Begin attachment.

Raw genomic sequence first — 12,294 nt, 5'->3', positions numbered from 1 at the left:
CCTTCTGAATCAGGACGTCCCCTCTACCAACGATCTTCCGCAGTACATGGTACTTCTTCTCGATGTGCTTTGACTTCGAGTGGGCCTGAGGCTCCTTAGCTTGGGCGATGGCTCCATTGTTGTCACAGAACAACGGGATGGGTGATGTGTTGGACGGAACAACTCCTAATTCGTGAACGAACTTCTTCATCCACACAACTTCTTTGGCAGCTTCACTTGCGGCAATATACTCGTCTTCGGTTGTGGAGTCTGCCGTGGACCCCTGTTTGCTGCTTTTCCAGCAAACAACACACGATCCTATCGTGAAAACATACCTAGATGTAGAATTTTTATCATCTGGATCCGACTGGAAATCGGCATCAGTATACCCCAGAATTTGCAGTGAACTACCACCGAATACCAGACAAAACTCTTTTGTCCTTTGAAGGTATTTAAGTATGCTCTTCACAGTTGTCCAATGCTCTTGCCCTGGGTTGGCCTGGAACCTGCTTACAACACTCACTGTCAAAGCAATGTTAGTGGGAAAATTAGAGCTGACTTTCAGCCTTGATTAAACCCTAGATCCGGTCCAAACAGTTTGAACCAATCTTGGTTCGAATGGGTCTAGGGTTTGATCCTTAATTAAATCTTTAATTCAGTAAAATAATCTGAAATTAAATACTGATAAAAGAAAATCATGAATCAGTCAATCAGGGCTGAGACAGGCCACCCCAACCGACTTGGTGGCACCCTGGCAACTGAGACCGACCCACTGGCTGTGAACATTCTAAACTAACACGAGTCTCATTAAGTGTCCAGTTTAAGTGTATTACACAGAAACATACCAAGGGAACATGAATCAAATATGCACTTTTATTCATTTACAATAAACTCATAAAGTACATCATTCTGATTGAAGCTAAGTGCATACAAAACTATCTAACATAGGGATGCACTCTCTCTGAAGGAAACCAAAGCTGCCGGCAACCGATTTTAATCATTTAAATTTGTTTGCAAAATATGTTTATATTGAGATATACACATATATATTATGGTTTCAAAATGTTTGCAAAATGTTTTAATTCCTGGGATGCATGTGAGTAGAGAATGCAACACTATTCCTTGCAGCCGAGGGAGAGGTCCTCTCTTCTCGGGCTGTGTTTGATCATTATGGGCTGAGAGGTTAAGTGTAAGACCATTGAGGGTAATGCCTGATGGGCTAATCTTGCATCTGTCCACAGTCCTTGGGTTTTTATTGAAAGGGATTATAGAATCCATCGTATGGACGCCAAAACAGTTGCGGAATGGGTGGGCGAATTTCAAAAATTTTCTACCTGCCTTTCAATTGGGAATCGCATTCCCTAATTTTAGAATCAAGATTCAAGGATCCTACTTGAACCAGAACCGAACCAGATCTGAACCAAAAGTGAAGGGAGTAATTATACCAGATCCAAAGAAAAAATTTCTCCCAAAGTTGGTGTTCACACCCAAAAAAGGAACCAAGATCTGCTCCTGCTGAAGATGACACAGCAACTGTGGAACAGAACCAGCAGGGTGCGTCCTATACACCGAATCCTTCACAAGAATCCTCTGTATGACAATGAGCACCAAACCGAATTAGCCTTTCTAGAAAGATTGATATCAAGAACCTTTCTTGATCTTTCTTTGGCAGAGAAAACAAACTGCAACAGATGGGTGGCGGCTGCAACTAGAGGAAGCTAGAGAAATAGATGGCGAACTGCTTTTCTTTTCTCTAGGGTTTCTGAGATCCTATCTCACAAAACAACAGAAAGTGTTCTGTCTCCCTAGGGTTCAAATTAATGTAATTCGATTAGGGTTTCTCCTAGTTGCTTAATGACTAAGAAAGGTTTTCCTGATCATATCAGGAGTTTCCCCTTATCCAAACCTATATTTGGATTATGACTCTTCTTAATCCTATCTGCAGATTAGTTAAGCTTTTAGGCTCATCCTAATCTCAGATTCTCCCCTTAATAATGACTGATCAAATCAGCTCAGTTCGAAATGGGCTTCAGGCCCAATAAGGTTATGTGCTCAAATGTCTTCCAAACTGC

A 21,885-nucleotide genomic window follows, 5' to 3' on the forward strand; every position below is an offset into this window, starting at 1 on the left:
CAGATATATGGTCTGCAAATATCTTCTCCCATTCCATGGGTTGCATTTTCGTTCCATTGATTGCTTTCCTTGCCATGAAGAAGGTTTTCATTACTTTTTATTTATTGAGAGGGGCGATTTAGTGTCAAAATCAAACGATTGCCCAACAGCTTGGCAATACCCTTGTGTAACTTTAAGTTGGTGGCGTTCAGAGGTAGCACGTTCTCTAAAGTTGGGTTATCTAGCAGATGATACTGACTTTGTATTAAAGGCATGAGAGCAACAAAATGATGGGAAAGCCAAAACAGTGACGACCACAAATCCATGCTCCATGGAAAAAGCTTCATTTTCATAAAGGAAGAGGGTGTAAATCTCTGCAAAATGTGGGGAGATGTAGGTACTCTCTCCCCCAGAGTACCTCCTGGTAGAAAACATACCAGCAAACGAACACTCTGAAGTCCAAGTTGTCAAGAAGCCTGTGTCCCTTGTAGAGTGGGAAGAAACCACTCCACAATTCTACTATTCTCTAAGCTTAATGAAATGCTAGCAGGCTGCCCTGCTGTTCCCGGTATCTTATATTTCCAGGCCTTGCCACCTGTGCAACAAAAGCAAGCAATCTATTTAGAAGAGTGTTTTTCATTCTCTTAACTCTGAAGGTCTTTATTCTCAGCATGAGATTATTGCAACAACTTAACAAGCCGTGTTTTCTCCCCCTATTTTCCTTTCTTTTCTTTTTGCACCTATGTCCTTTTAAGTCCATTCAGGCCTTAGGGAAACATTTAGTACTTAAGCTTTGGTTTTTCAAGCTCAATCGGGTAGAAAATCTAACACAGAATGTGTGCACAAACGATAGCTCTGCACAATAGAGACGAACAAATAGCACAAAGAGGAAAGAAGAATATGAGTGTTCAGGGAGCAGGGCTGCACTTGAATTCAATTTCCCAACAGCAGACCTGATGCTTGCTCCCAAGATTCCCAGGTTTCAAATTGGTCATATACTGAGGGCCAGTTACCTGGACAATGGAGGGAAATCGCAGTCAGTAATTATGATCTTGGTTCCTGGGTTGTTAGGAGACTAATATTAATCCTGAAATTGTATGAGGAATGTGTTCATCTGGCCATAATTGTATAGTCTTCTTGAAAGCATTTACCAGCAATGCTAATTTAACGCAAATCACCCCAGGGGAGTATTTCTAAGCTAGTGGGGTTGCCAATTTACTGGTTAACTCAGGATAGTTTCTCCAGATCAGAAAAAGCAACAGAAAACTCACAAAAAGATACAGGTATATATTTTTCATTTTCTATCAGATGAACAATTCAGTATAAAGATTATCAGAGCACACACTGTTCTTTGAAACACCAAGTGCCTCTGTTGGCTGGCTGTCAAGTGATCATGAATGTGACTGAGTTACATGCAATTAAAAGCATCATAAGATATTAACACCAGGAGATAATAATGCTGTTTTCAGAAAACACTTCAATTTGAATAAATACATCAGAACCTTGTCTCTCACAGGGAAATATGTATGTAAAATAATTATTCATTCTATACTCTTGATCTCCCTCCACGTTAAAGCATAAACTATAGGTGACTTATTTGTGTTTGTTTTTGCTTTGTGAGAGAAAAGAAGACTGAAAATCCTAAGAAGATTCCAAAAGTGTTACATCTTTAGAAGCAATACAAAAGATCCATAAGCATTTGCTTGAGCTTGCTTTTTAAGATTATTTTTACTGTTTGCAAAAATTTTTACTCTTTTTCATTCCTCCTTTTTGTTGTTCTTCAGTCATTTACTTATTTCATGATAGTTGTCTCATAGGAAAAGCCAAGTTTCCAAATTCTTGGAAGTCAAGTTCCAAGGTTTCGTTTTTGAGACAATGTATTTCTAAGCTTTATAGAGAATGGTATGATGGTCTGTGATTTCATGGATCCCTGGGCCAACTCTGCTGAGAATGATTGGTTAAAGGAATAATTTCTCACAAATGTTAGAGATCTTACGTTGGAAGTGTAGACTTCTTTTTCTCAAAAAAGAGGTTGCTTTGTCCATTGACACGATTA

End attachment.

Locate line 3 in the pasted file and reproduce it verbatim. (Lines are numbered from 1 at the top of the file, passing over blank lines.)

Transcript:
A 21,885-nucleotide genomic window follows, 5' to 3' on the forward strand; every position below is an offset into this window, starting at 1 on the left: